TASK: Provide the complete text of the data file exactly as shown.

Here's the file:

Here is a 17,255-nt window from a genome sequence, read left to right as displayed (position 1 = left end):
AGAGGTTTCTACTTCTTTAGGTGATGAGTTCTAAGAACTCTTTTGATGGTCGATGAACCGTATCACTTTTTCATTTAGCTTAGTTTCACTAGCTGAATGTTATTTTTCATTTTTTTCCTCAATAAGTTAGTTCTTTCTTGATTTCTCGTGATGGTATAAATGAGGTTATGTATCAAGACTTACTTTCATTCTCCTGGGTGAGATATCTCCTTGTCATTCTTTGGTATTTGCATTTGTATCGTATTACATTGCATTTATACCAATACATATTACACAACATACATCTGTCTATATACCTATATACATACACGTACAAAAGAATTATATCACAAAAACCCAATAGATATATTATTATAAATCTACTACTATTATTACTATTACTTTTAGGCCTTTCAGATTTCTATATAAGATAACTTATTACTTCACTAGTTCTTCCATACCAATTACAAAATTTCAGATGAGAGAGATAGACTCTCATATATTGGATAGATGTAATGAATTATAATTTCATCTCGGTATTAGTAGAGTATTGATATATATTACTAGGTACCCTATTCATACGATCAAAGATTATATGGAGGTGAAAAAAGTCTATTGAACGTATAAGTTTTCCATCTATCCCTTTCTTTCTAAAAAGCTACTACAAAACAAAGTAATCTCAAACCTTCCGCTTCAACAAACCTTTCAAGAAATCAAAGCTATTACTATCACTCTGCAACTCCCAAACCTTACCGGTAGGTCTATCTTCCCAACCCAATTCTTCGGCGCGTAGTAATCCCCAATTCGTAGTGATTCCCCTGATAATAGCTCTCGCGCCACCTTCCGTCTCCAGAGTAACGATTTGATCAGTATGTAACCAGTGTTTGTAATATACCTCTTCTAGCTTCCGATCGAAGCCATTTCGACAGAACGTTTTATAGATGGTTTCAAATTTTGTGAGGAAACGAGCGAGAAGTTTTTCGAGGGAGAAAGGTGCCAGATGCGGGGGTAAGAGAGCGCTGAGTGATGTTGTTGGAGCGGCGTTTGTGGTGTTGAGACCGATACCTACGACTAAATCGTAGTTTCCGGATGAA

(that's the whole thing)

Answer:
Here is a 17,255-nt window from a genome sequence, read left to right as displayed (position 1 = left end):
AGAGGTTTCTACTTCTTTAGGTGATGAGTTCTAAGAACTCTTTTGATGGTCGATGAACCGTATCACTTTTTCATTTAGCTTAGTTTCACTAGCTGAATGTTATTTTTCATTTTTTTCCTCAATAAGTTAGTTCTTTCTTGATTTCTCGTGATGGTATAAATGAGGTTATGTATCAAGACTTACTTTCATTCTCCTGGGTGAGATATCTCCTTGTCATTCTTTGGTATTTGCATTTGTATCGTATTACATTGCATTTATACCAATACATATTACACAACATACATCTGTCTATATACCTATATACATACACGTACAAAAGAATTATATCACAAAAACCCAATAGATATATTATTATAAATCTACTACTATTATTACTATTACTTTTAGGCCTTTCAGATTTCTATATAAGATAACTTATTACTTCACTAGTTCTTCCATACCAATTACAAAATTTCAGATGAGAGAGATAGACTCTCATATATTGGATAGATGTAATGAATTATAATTTCATCTCGGTATTAGTAGAGTATTGATATATATTACTAGGTACCCTATTCATACGATCAAAGATTATATGGAGGTGAAAAAAGTCTATTGAACGTATAAGTTTTCCATCTATCCCTTTCTTTCTAAAAAGCTACTACAAAACAAAGTAATCTCAAACCTTCCGCTTCAACAAACCTTTCAAGAAATCAAAGCTATTACTATCACTCTGCAACTCCCAAACCTTACCGGTAGGTCTATCTTCCCAACCCAATTCTTCGGCGCGTAGTAATCCCCAATTCGTAGTGATTCCCCTGATAATAGCTCTCGCGCCACCTTCCGTCTCCAGAGTAACGATTTGATCAGTATGTAACCAGTGTTTGTAATATACCTCTTCTAGCTTCCGATCGAAGCCATTTCGACAGAACGTTTTATAGATGGTTTCAAATTTTGTGAGGAAACGAGCGAGAAGTTTTTCGAGGGAGAAAGGTGCCAGATGCGGGGGTAAGAGAGCGCTGAGTGATGTTGTTGGAGCGGCGTTTGTGGTGTTGAGACCGATACCTACGACTAAATCGTAGTTTCCGGATGAA